Cultivation Cyanobacteria Literature

  • Wikipedia link: [1]
  • Phylogenetic tree: [2]
  • Phylogenetic tree based on plastid: [3]

Cyanobacteria are a phylum of bacteria that obtain their energy through photosynthesis, and are the only photosynthetic prokaryotes able to produce oxygen. The name "cyanobacteria" comes from the color of the bacteria. Cyanobacteria, which are prokaryotes, are also called "blue-green algae", though the term "algae" in modern usage is restricted to eukaryotes. ... By producing and releasing oxygen (as a byproduct of photosynthesis), cyanobacteria are thought to have converted the early oxygen-poor, reducing atmosphere into an oxidizing one, causing the Great Oxygenation Event and the "rusting of the Earth, which dramatically changed the composition of the Earth's life forms and led to the near-extinction of anaerobic organisms.

The Earth is surrounded by a layer of gases which we call the atmosphere. It is the product of photosynthesis, of algae working for millions of years, converting light energy from the sun into air. Evolution’s answer to the atmosphere was the lung. Thus the atmosphere is essential for most living organisms, including people. GLOBALE: Infosphere, [4]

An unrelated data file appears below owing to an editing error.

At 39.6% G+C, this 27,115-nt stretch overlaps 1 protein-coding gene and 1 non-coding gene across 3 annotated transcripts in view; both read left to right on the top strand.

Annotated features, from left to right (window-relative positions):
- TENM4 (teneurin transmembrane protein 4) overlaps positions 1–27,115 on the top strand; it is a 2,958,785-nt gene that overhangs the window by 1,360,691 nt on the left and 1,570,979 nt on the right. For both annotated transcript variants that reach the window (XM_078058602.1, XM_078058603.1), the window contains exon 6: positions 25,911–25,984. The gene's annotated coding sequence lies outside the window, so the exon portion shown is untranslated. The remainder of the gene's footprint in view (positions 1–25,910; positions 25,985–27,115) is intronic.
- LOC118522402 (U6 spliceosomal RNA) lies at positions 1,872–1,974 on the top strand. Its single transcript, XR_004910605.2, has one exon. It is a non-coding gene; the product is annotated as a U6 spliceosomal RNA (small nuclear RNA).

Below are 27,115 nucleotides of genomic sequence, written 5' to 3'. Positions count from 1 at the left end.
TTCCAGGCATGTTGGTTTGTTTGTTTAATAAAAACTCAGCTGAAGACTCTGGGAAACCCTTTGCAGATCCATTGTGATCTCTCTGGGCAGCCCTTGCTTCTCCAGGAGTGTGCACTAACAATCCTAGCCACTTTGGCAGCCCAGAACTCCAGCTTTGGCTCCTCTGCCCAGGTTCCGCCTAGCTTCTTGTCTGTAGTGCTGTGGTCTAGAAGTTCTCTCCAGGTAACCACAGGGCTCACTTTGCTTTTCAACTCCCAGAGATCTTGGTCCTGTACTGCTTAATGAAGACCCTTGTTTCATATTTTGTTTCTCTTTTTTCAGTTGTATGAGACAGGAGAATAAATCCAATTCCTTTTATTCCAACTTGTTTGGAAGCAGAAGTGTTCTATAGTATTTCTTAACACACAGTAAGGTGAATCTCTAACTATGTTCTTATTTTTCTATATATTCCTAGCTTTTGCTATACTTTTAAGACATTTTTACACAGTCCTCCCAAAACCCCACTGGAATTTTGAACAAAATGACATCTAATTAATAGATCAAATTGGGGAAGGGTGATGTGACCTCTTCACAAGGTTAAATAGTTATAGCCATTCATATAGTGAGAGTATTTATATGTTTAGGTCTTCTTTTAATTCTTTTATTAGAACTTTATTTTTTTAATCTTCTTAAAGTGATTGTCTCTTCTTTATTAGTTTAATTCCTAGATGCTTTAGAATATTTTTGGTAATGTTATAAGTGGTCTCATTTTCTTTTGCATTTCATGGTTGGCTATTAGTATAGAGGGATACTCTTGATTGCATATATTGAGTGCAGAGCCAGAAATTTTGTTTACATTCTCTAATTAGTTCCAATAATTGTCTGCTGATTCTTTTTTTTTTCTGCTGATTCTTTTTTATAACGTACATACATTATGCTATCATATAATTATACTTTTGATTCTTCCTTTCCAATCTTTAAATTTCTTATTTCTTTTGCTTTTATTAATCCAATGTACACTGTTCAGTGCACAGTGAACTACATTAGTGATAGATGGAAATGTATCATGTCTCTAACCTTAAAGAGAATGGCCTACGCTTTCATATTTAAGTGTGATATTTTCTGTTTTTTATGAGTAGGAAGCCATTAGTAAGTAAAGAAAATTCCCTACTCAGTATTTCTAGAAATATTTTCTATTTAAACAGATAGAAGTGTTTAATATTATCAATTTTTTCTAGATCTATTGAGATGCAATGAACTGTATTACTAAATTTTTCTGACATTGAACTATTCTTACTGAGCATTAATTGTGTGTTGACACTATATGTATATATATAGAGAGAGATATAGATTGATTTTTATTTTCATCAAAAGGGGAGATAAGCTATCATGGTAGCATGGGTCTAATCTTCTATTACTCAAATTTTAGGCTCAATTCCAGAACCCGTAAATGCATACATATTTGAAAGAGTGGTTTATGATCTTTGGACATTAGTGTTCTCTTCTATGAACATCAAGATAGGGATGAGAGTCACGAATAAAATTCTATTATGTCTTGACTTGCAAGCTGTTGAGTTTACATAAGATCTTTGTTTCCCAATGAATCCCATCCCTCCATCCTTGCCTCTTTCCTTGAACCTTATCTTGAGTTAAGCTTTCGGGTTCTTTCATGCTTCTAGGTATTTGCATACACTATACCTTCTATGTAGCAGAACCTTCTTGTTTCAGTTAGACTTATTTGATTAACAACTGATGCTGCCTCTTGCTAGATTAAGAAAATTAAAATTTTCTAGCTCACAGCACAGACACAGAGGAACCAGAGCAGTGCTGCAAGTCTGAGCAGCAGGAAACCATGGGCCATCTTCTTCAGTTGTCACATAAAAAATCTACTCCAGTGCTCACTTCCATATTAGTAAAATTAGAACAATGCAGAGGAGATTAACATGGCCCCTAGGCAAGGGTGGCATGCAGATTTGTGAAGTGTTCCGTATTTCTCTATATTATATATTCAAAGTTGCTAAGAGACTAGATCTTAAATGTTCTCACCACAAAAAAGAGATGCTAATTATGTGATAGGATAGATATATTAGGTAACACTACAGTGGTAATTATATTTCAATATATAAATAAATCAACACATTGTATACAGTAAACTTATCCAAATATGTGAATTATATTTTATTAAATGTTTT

Since last thuesday we got some samples of different cyanobacteria in the lab. Which are Syctonema, Nodularia, Anabaea, Calothrix, Plantothrix and Synechococcus.

1. Nodularia

Nodularia is a genus of filamentous nitrogen-fixing cyanobacteria, or blue-green algae. They occur mainly in brackish or salinic waters, such as ... the Baltic Sea. Nodularia cells occasionally form heavy algal blooms. (Nodularia, wikipedia)

2. Scytonema

Scytonema grows in filaments that form dark mats. Many species are aquatic and are either free-floating or grow attached to a submerged substrate, while others species grow on terrestrial rocks, wood, soil, or plants. Scytonema is a nitrogen fixer, and can provide fixed nitrogen to the leaves of plants on which it is growing. Some species of Scytonema form a symbiotic relationship with fungi to produce a lichen. (Scytonema, wikipedia)

3. Planctotrix

P. agardhii and P. rubescens are commonly observed in lakes of the Northern Hemisphere where they are known producers of potent hepatotoxins called microcystins. (Planktothrix, Wikipedia)

4. Anabaena

Anabaena are known for nitrogen-fixing abilities, and they form symbiotic relationships with certain plants, such as the mosquito fern. They are one of four genera of cyanobacteria that produce neurotoxins, which are harmful to local wildlife, as well as farm animals and pets. Production of these neurotoxins is assumed to be an input into its symbiotic relationships, protecting the plant from grazing pressure. (Anabaena, wikipedia)

5. Synechococcus

Synechococcus is very widespread in the marine environment. The photosynthetic coccoid cells are preferentially found in well–lit surface waters where it can be very abundant (generally 1,000 to 200,000 cells per ml). Many freshwater species of Synechococcus have also been described. (Synechococcus, wikipedia)

6. Calothrix

Calothrix are generally found in freshwater.